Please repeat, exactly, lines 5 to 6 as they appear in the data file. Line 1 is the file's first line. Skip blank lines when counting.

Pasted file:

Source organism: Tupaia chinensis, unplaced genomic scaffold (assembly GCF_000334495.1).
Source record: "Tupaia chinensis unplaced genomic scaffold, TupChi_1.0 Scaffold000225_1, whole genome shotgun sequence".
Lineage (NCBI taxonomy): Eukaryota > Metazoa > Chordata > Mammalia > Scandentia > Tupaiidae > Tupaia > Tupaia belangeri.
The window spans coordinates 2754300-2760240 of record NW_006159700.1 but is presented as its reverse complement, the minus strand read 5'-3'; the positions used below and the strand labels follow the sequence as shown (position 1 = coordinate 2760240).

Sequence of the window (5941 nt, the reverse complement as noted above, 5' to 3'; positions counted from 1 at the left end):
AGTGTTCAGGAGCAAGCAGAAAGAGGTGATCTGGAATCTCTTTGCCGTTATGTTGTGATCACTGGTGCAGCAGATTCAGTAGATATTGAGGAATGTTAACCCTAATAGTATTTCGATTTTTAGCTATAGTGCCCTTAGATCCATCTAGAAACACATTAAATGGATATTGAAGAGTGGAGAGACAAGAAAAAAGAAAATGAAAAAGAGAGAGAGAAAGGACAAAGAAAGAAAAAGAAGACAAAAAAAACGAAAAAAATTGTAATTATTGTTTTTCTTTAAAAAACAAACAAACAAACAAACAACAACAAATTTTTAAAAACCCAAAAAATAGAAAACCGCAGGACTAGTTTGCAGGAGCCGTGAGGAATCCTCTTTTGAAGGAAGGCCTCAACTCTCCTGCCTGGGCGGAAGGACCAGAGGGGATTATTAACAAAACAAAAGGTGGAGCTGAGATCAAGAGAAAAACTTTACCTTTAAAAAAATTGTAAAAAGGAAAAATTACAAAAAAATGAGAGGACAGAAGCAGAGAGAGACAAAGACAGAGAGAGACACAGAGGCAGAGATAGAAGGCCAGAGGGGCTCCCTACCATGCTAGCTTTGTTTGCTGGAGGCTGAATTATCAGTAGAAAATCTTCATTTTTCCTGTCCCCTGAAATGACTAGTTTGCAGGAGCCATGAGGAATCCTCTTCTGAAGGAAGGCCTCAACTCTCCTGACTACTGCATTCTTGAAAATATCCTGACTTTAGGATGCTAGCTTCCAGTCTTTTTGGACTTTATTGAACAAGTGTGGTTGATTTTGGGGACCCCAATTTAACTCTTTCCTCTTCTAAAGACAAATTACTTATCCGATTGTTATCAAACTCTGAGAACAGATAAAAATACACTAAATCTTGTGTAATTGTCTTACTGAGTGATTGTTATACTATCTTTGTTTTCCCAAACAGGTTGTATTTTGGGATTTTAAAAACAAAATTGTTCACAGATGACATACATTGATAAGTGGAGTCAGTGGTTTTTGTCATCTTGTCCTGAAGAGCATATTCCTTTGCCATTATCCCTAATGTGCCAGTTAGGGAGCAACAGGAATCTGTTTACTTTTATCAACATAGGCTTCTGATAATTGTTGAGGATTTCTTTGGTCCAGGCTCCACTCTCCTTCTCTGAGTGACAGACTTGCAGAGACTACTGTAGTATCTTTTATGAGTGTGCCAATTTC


Sequence of the window (5941 nt, the reverse complement as noted above, 5' to 3'; positions counted from 1 at the left end):
AGTGTTCAGGAGCAAGCAGAAAGAGGTGATCTGGAATCTCTTTGCCGTTATGTTGTGATCACTGGTGCAGCAGATTCAGTAGATATTGAGGAATGTTAACCCTAATAGTATTTCGATTTTTAGCTATAGTGCCCTTAGATCCATCTAGAAACACATTAAATGGATATTGAAGAGTGGAGAGACAAGAAAAAAGAAAATGAAAAAGAGAGAGAGAAAGGACAAAGAAAGAAAAAGAAGACAAAAAAAACGAAAAAAATTGTAATTATTGTTTTTCTTTAAAAAACAAACAAACAAACAAACAACAACAAATTTTTAAAAACCCAAAAAATAGAAAACCGCAGGACTAGTTTGCAGGAGCCGTGAGGAATCCTCTTTTGAAGGAAGGCCTCAACTCTCCTGCCTGGGCGGAAGGACCAGAGGGGATTATTAACAAAACAAAAGGTGGAGCTGAGATCAAGAGAAAAACTTTACCTTTAAAAAAATTGTAAAAAGGAAAAATTACAAAAAAATGAGAGGACAGAAGCAGAGAGAGACAAAGACAGAGAGAGACACAGAGGCAGAGATAGAAGGCCAGAGGGGCTCCCTACCATGCTAGCTTTGTTTGCTGGAGGCTGAATTATCAGTAGAAAATCTTCATTTTTCCTGTCCCCTGAAATGACTAGTTTGCAGGAGCCATGAGGAATCCTCTTCTGAAGGAAGGCCTCAACTCTCCTGACTACTGCATTCTTGAAAATATCCTGACTTTAGGATGCTAGCTTCCAGTCTTTTTGGACTTTATTGAACAAGTGTGGTTGATTTTGGGGACCCCAATTTAACTCTTTCCTCTTCTAAAGACAAATTACTTATCCGATTGTTATCAAACTCTGAGAACAGATAAAAATACACTAAATCTTGTGTAATTGTCTTACTGAGTGATTGTTATACTATCTTTGTTTTCCCAAACAGGTTGTATTTTGGGATTTTAAAAACAAAATTGTTCACAGATGACATACATTGATAAGTGGAGTCAGTGGTTTTTGTCATCTTGTCCTGAAGAGCATATTCCTTTGCCATTATCCCTAATGTGCCAGTTAGGGAGCAACAGGAATCTGTTTACTTTTATCAACATAGGCTTCTGATAATTGTTGAGGATTTCTTTGGTCCAGGCTCCACTCTCCTTCTCTGAGTGACAGACTTGCAGAGACTACTGTAGTATCTTTTATGAGTGTGCCAATTTC